Don’t neglect your spiritual reading. Reading has made many saints.”
St. Josemaría Escrivá
Chromatius was Bishop of Aquileia, at the head of the Adriatic Sea, and died about 406-407. He was probably born at Aquileia, and in any case grew up there. He was one of the most celebrated prelates of his time and was in active correspondence with his illustrious contemporaries, St Ambrose, St Jerome, and Rufinus. Himself a scholarly theologian, he urged these three friends to the composition of many learned works. His own surviving works include a set of treatises on St Matthew’s Gospel and a homily on the Beatitudes. Credit: Universalis.
You are the light of the world
A treatise on Matthew’s Gospel by Saint Chromatius (- ca. 406 A.D.).
Credit: Divine Office: Office of Readings; Saturday of the 10th Week in Ordinary Time. Information herein posted under the "rules of fair use" to foster education and discussion in accordance with Section 107 of the Copyright Act 1976.
We know the utility of prayer from the efforts of the wicked spirits to distract us during the divine office; and we experience the fruit of prayer in the defeat of our enemies.”
Saint John Climacus
There is no doubt that the prayer is universal [Divine Office] which the ministers of the Church offer to God in the name of the people.”
Saint Thomas Aquinas, Summa Theologiae, Secunda Secundae, Question 83, Article 12
“From ancient times the Church has had the custom of celebrating each day the liturgy of the hours. In this way the Church fulfills the Lord’s precept to pray without ceasing, at once offering its praise to God the Father and interceding for the salvation of the world.” — Office of the Sacred Congregation for Divine Worship. The Liturgy of the Hours is the prayer of the whole People of God. In it, Christ himself “continues his priestly work through his Church.” His members participate according to their own place in the Church and the circumstances of their lives. The laity, too, are encouraged to recite the divine office either with the priests, among themselves, or individually. The celebration of the Liturgy of the Hours demands not only harmonizing the voice with the praying heart, but also a deeper “understanding of the liturgy and of the Bible, especially of the Psalms.” The hymns and litanies of the Liturgy of the Hours integrate the prayer of the psalms into the age of the Church, expressing the symbolism of the time of day, the liturgical season, or the feast being celebrated. Credit: https://divineoffice.org/liturgy-of-the-hours/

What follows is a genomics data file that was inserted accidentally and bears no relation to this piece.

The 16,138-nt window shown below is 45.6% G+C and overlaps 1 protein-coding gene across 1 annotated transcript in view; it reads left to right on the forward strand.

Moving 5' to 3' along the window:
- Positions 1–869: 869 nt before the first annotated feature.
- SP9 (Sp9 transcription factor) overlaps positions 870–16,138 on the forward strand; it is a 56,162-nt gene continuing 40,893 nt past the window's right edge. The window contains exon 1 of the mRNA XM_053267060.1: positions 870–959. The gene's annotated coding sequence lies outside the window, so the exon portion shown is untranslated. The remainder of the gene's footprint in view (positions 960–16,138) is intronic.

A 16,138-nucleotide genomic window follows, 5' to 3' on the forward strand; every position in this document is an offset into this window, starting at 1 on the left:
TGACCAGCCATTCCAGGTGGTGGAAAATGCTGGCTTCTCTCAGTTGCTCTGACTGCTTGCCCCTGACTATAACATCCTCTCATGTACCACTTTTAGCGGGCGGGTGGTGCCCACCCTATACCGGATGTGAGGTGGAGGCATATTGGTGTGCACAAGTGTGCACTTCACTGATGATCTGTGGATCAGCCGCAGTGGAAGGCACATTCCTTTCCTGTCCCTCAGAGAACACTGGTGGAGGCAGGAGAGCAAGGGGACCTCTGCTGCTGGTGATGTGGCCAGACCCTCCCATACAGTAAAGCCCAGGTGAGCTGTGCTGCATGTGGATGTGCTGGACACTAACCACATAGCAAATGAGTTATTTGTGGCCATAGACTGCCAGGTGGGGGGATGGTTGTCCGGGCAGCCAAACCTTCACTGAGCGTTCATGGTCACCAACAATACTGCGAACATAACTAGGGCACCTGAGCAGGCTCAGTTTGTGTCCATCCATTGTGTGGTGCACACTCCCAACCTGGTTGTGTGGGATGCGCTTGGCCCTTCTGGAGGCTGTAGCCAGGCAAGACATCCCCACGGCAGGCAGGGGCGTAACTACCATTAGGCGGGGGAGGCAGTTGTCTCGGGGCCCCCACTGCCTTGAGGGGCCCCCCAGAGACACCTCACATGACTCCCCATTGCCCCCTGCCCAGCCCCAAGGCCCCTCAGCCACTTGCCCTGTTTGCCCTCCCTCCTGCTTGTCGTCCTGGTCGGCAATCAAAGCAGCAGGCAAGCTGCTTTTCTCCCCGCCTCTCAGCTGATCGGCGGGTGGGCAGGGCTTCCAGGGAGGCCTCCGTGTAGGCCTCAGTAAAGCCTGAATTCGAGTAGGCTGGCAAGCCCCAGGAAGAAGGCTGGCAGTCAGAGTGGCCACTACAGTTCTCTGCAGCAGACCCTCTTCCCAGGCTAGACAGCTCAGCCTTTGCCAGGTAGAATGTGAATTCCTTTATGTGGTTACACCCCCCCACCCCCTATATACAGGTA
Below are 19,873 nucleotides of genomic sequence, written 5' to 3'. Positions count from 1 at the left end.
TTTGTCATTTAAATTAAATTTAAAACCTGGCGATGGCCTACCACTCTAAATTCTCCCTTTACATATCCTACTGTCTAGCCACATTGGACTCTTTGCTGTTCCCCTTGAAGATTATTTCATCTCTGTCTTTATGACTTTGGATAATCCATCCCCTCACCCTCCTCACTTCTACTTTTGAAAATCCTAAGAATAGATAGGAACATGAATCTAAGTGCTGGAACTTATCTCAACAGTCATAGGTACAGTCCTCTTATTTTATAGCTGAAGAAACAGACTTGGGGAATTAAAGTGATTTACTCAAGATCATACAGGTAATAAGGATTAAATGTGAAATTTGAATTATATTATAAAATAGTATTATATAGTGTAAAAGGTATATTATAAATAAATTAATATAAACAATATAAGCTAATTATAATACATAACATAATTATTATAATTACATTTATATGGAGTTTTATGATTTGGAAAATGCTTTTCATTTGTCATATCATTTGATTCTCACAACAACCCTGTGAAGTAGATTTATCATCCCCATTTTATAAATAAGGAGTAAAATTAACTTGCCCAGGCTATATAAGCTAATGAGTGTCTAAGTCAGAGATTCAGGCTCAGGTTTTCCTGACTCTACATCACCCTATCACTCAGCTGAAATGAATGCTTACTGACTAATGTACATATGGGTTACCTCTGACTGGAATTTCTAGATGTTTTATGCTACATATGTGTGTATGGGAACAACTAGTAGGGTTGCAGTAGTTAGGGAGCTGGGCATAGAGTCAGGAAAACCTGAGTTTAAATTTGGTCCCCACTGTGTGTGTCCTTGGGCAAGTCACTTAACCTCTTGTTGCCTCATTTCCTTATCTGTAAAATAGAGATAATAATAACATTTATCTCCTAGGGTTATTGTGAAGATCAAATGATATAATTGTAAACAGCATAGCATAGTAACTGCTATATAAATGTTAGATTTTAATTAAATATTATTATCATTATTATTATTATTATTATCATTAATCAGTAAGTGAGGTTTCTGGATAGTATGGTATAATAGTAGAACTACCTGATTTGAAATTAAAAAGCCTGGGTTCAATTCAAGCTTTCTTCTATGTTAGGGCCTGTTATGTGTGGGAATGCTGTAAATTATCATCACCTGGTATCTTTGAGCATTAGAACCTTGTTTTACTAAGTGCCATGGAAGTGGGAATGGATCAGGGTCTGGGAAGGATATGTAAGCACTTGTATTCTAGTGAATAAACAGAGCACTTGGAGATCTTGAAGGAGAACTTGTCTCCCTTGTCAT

Half an hour’s meditation each day is essential, except when you are busy. Then a full hour is needed.”
Saint Francis de Sales
Rejoice always. Pray without ceasing. In all circumstances give thanks, for this is the will of God for you in Christ Jesus.”
1 Thessalonians 5:16-18
Holy Spirit, Light and Life of my Soul, enliven my prayer life.
Be not afraid! And may the peace of Christ be with you and your loved ones today and always. Holy Family, pray for us. Amen.